ABSTRACT: The banking industry and financial services business groups scored a victory in challenging a recent rule enacted by the Consumer Financial Protection Bureau when Judge Pittman granted a preliminary injunction staying the amendment to Regulation Z.

We have an update to our prior blog post regarding the Consumer Financial Protection Bureau’s (“CFPB”) recent Final Rule capping late payment credit card fees.

The CFPB’s Final Rule was set to go into effect on May 14, 2024.  However, on Friday, May 10, 2024 Judge Mark Pittman, of the Northern District of Texas, granted the Plaintiffs’ motion for a preliminary injunction staying the CFPB’s amendment to the Regulation Z, 12 C.F.R §1206.

The litigation arising from the CFPB’s Final Rule has been on a bit of a roller coaster ride so far.  The Northern District of Texas issued an Order transferring the case to the District of D.C. However, the Fifth Circuit reversed the transfer Order and returned the case to Texas with direction to address the merits of the case controlling Fifth Circuit precedent (see our related blog post)[1].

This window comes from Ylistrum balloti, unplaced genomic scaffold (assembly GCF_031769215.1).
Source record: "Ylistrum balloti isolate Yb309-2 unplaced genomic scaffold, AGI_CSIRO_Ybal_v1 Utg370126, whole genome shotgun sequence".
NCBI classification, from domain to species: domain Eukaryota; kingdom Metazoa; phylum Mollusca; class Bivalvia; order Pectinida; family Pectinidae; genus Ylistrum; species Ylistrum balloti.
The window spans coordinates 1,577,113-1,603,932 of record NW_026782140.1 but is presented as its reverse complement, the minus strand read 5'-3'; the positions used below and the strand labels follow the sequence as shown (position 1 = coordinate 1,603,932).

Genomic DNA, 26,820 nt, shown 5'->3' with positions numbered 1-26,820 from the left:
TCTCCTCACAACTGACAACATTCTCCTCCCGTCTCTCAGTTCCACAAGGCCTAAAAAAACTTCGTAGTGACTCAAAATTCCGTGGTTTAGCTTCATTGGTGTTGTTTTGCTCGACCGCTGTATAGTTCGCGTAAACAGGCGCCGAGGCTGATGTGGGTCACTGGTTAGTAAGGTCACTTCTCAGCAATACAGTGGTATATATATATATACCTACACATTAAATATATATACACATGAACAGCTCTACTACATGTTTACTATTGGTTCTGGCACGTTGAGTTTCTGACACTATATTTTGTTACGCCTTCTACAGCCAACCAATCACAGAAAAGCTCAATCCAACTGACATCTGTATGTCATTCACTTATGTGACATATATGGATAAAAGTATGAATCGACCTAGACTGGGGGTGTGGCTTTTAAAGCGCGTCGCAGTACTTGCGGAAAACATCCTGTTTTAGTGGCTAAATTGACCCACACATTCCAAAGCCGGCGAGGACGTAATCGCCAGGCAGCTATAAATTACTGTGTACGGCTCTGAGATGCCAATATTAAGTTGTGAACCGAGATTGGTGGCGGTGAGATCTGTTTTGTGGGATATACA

The American Bankers Association and other financial services business groups (collectively the “ABA”) sought a preliminary injunction on the basis that (1) the Final Rule was promulgated with funds drawn in violation of the Appropriations Clause; and (2) the Final Rule violates the CARD Act, TILA, and the APA. The Fifth Circuit recently ruled that the CFPB’s funding structure is unconstitutional, and based on that precedent Judge Pittman found a preliminary injunction staying the Final Rule was warranted.  

Baker Sterchi attorneys will continue to monitor the litigation arising out of the CFPB’s Final Rule and currently pending before the United States Supreme Court. Contact our Financial Services Practice Group for more information.

[1] Last year, the Fifth Circuit issued an opinion finding the CFPB’s funding structure to be unconstitutional.  If upheld by the U.S. Supreme Court, the likely outcome will be a finding that rules issued by the CFPB are similarly unconstitutional.